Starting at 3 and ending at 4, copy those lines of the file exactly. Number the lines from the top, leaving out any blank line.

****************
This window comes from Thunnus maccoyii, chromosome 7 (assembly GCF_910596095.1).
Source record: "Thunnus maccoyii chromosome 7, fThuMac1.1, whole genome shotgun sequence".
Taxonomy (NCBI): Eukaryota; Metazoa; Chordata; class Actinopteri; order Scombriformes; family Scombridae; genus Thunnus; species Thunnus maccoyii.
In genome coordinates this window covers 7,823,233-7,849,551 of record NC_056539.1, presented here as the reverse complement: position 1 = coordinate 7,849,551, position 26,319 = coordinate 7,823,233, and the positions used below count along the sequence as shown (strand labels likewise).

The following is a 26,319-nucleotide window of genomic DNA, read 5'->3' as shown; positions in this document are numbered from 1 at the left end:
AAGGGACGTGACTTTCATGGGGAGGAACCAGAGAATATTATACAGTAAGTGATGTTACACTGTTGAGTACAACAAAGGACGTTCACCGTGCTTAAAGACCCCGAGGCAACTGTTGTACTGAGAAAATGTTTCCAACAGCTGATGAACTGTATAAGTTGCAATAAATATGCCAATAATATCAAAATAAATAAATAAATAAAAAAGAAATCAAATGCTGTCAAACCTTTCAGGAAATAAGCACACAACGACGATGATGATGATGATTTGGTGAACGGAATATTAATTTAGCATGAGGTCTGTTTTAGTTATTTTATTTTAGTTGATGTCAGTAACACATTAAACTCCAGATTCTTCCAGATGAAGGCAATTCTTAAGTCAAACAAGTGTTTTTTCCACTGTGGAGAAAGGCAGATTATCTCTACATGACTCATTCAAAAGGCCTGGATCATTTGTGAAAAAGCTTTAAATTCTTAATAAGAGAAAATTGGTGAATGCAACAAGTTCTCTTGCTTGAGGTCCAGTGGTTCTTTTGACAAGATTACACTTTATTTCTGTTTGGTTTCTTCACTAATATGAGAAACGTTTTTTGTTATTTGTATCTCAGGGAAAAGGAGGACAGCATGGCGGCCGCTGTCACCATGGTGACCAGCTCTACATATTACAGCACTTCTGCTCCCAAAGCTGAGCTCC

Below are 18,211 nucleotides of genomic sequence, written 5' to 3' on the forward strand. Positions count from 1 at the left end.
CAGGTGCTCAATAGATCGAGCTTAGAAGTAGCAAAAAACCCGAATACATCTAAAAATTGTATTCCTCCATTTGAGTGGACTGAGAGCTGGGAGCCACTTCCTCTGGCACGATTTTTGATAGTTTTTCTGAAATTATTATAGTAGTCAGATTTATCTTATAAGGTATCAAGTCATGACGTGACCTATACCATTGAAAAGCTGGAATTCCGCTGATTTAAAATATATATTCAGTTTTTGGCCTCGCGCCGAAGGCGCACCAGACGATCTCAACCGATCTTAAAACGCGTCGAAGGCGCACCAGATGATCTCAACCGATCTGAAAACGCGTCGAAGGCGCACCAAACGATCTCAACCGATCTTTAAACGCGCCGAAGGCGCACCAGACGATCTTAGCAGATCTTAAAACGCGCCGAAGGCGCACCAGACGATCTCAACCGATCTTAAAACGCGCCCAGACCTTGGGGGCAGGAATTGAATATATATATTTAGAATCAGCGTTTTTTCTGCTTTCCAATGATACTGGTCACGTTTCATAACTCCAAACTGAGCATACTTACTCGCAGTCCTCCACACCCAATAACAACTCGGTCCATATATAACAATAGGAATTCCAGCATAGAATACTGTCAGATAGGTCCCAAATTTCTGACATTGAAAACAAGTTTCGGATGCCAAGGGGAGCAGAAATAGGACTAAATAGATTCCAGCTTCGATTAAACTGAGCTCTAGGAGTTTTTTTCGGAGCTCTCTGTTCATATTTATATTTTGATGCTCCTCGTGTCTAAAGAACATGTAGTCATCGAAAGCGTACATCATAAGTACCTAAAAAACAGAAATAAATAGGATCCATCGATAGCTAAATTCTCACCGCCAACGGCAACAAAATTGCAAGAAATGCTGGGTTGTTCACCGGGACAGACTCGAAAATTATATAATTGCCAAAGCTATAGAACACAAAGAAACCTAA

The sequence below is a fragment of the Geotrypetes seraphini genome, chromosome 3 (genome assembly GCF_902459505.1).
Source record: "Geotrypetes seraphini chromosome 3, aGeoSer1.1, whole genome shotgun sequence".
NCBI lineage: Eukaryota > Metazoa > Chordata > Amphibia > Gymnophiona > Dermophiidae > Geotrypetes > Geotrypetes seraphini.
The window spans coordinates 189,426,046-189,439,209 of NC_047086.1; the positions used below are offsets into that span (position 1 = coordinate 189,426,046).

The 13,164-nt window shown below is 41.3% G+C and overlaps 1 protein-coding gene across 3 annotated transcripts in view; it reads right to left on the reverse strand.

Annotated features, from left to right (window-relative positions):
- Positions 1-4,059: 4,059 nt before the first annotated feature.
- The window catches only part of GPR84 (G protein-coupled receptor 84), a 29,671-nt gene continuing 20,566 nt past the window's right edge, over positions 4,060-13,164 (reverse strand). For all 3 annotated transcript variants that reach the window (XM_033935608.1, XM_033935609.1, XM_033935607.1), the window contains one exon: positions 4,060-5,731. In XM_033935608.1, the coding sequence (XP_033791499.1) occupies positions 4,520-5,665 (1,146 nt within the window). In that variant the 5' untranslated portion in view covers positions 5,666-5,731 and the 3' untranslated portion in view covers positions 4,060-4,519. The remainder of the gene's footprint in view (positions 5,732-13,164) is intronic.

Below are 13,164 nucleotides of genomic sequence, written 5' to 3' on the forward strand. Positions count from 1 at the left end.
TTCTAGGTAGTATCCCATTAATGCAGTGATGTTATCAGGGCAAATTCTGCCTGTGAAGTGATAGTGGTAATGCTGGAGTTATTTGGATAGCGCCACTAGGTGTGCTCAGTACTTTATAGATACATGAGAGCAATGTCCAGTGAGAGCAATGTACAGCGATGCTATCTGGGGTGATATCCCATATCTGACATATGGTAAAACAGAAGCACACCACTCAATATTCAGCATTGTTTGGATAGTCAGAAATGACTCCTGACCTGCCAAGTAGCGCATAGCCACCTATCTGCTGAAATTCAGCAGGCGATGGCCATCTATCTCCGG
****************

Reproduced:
Taxonomy (NCBI): Eukaryota; Metazoa; Chordata; class Actinopteri; order Scombriformes; family Scombridae; genus Thunnus; species Thunnus maccoyii.
In genome coordinates this window covers 7,823,233-7,849,551 of record NC_056539.1, presented here as the reverse complement: position 1 = coordinate 7,849,551, position 26,319 = coordinate 7,823,233, and the positions used below count along the sequence as shown (strand labels likewise).